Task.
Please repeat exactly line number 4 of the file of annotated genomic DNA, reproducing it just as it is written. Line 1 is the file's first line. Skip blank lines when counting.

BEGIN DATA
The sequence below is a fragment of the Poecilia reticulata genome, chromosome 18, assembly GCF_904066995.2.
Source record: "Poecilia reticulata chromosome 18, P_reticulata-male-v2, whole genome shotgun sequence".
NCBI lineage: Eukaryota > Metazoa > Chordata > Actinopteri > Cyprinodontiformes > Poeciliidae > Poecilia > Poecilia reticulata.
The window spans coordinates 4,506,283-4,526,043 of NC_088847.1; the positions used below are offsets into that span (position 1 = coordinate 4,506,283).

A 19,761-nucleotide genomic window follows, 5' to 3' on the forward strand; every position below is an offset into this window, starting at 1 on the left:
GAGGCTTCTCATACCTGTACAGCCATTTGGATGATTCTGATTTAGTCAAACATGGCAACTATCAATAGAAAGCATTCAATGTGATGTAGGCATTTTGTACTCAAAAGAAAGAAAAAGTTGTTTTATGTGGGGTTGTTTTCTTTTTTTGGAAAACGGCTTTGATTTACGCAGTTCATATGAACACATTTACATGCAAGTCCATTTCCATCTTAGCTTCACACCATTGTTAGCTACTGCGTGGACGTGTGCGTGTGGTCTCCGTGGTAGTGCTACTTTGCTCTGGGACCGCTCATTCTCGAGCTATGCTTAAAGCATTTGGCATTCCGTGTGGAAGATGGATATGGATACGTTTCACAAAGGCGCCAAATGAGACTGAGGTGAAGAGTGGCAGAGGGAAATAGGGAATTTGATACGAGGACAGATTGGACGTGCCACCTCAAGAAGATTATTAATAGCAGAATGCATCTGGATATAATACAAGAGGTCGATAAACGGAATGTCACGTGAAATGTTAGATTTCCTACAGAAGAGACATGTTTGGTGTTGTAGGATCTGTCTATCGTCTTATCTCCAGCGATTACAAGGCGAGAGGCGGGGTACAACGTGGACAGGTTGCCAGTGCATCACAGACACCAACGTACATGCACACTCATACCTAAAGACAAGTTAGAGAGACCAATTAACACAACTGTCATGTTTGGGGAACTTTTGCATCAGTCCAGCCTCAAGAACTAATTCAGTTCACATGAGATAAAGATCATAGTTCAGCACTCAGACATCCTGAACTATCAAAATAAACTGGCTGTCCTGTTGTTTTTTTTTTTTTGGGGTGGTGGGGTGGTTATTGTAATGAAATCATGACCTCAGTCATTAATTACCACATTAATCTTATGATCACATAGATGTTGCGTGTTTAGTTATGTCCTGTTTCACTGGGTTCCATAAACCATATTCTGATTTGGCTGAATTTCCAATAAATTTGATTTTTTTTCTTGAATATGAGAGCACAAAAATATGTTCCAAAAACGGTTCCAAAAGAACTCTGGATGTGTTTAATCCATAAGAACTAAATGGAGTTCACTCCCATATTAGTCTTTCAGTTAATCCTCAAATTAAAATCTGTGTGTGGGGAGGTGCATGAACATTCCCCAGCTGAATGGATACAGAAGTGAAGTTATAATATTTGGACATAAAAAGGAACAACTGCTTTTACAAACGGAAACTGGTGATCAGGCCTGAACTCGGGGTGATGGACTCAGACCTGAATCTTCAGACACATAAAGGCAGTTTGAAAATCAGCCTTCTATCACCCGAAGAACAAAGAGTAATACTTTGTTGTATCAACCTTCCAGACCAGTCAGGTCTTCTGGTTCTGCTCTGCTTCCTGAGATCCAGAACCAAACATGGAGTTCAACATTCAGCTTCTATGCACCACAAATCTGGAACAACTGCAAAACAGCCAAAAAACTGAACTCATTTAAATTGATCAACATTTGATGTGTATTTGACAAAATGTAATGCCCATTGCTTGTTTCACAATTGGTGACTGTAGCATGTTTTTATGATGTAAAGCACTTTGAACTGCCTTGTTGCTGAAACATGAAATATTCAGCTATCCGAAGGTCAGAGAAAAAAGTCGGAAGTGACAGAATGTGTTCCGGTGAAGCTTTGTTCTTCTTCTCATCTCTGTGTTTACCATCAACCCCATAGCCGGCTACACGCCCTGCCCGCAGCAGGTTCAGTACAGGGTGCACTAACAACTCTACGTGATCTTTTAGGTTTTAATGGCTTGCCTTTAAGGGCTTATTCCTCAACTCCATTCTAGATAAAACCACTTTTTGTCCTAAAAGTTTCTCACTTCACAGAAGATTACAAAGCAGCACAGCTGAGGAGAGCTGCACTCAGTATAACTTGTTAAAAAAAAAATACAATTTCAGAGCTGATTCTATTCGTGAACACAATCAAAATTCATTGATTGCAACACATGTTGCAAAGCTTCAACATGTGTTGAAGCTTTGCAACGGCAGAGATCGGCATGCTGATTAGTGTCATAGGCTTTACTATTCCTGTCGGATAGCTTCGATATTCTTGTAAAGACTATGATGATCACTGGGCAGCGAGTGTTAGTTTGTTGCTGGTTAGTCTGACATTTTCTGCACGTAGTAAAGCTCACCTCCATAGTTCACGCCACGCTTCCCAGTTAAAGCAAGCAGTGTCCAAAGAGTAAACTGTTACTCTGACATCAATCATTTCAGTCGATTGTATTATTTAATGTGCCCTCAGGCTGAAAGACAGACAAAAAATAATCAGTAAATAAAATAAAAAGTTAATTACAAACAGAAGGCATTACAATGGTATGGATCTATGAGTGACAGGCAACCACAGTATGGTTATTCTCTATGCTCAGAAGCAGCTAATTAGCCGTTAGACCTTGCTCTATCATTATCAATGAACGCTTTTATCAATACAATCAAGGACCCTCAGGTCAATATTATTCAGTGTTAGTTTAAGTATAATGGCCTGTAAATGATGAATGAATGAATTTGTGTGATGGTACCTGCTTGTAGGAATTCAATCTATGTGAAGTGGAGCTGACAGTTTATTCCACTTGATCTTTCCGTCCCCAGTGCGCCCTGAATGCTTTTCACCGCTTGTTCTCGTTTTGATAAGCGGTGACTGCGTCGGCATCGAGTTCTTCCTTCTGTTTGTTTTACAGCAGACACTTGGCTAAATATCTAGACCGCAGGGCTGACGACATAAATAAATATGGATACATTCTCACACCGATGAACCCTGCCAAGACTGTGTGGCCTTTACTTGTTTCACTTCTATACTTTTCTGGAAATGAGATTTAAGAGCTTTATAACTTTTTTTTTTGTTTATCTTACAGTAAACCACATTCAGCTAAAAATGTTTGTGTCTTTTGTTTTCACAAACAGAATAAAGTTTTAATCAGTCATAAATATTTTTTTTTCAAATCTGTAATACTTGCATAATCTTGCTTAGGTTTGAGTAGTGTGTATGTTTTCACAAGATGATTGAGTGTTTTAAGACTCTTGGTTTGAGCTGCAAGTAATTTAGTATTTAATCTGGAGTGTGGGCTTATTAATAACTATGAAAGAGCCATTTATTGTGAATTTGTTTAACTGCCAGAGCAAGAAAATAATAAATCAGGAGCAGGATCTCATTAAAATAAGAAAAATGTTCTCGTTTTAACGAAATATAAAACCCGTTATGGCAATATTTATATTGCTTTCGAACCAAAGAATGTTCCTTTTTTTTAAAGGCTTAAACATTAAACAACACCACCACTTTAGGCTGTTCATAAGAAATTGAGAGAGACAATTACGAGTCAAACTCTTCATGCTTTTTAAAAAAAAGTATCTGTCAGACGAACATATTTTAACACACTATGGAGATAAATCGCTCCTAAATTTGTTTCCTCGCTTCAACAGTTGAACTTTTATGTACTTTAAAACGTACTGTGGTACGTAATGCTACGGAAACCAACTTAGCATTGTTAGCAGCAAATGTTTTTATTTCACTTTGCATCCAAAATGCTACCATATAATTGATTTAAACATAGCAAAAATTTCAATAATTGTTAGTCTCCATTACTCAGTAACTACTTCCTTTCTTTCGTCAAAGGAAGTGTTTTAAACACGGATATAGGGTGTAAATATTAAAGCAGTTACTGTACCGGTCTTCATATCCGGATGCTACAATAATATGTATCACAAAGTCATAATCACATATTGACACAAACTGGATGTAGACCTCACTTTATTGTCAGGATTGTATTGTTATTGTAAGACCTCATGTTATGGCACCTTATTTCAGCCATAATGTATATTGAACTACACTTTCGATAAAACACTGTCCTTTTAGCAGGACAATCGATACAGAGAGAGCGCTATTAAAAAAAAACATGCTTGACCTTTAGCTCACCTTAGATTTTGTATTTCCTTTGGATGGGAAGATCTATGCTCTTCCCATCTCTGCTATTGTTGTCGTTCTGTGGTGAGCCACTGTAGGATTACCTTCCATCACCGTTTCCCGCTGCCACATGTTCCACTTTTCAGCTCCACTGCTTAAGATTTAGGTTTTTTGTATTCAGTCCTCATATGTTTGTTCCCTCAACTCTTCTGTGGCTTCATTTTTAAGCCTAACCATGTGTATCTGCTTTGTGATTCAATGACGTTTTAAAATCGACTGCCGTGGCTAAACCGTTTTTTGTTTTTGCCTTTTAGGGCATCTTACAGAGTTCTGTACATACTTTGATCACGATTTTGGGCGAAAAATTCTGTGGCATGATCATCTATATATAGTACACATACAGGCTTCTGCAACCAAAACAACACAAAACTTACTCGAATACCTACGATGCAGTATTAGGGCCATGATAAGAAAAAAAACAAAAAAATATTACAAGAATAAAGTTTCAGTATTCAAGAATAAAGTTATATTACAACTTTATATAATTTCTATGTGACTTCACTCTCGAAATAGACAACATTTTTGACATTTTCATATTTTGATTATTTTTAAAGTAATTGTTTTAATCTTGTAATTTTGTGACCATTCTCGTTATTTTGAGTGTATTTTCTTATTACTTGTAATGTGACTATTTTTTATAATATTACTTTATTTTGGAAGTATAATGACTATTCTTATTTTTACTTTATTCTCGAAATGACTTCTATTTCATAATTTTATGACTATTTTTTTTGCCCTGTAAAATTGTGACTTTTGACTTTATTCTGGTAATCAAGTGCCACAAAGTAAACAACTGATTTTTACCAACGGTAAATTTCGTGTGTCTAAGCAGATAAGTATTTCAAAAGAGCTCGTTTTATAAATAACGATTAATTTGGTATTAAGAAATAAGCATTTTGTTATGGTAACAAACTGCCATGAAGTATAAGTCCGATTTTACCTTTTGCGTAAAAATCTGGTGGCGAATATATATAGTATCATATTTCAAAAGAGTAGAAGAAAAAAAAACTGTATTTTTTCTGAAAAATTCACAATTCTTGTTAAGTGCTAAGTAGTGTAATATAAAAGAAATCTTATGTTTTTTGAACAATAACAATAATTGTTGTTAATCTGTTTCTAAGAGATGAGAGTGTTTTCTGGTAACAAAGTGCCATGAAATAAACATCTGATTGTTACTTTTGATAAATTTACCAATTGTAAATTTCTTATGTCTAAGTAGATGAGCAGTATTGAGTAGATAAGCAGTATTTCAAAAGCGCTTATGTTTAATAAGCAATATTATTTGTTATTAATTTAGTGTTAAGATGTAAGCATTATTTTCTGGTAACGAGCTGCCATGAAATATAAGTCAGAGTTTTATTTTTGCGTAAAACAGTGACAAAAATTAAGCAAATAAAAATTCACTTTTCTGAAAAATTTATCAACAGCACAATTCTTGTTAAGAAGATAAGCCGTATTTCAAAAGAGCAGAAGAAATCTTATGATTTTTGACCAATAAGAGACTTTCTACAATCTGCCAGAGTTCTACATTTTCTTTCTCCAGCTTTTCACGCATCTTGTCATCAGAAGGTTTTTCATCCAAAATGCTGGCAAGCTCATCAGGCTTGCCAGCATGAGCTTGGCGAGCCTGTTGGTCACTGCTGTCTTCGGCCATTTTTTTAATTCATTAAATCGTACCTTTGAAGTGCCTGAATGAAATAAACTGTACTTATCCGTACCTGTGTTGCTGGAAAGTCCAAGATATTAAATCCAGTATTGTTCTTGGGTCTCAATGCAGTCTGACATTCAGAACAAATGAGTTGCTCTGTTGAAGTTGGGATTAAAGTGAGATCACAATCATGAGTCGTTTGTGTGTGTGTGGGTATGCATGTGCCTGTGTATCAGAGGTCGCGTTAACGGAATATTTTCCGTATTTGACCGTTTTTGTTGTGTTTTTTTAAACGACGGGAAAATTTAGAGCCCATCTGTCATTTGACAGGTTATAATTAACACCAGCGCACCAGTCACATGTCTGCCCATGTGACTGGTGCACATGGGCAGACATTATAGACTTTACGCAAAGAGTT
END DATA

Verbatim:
The window spans coordinates 4,506,283-4,526,043 of NC_088847.1; the positions used below are offsets into that span (position 1 = coordinate 4,506,283).